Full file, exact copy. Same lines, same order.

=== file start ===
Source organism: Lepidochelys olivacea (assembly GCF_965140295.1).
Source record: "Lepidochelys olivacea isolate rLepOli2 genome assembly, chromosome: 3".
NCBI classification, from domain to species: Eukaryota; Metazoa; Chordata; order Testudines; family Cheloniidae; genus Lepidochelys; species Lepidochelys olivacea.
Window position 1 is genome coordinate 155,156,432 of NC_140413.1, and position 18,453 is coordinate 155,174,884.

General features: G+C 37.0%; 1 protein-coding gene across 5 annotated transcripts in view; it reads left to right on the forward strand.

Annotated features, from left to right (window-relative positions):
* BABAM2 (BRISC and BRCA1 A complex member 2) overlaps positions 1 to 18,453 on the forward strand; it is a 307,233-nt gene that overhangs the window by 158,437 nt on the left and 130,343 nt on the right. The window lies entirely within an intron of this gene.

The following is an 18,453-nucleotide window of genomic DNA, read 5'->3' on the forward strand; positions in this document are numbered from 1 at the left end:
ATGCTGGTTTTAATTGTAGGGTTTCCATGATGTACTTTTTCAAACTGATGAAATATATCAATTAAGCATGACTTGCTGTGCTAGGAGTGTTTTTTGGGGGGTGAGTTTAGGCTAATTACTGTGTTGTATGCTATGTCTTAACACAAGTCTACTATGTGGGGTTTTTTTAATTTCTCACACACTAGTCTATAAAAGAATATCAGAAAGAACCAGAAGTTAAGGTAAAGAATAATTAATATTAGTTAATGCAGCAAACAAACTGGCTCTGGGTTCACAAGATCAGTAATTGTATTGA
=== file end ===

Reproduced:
Source organism: Lepidochelys olivacea (assembly GCF_965140295.1).
Source record: "Lepidochelys olivacea isolate rLepOli2 genome assembly, chromosome: 3".
NCBI classification, from domain to species: Eukaryota; Metazoa; Chordata; order Testudines; family Cheloniidae; genus Lepidochelys; species Lepidochelys olivacea.
Window position 1 is genome coordinate 155,156,432 of NC_140413.1, and position 18,453 is coordinate 155,174,884.

General features: G+C 37.0%; 1 protein-coding gene across 5 annotated transcripts in view; it reads left to right on the forward strand.

Annotated features, from left to right (window-relative positions):
* BABAM2 (BRISC and BRCA1 A complex member 2) overlaps positions 1 to 18,453 on the forward strand; it is a 307,233-nt gene that overhangs the window by 158,437 nt on the left and 130,343 nt on the right. The window lies entirely within an intron of this gene.

The following is an 18,453-nucleotide window of genomic DNA, read 5'->3' on the forward strand; positions in this document are numbered from 1 at the left end:
ATGCTGGTTTTAATTGTAGGGTTTCCATGATGTACTTTTTCAAACTGATGAAATATATCAATTAAGCATGACTTGCTGTGCTAGGAGTGTTTTTTGGGGGGTGAGTTTAGGCTAATTACTGTGTTGTATGCTATGTCTTAACACAAGTCTACTATGTGGGGTTTTTTTAATTTCTCACACACTAGTCTATAAAAGAATATCAGAAAGAACCAGAAGTTAAGGTAAAGAATAATTAATATTAGTTAATGCAGCAAACAAACTGGCTCTGGGTTCACAAGATCAGTAATTGTATTGA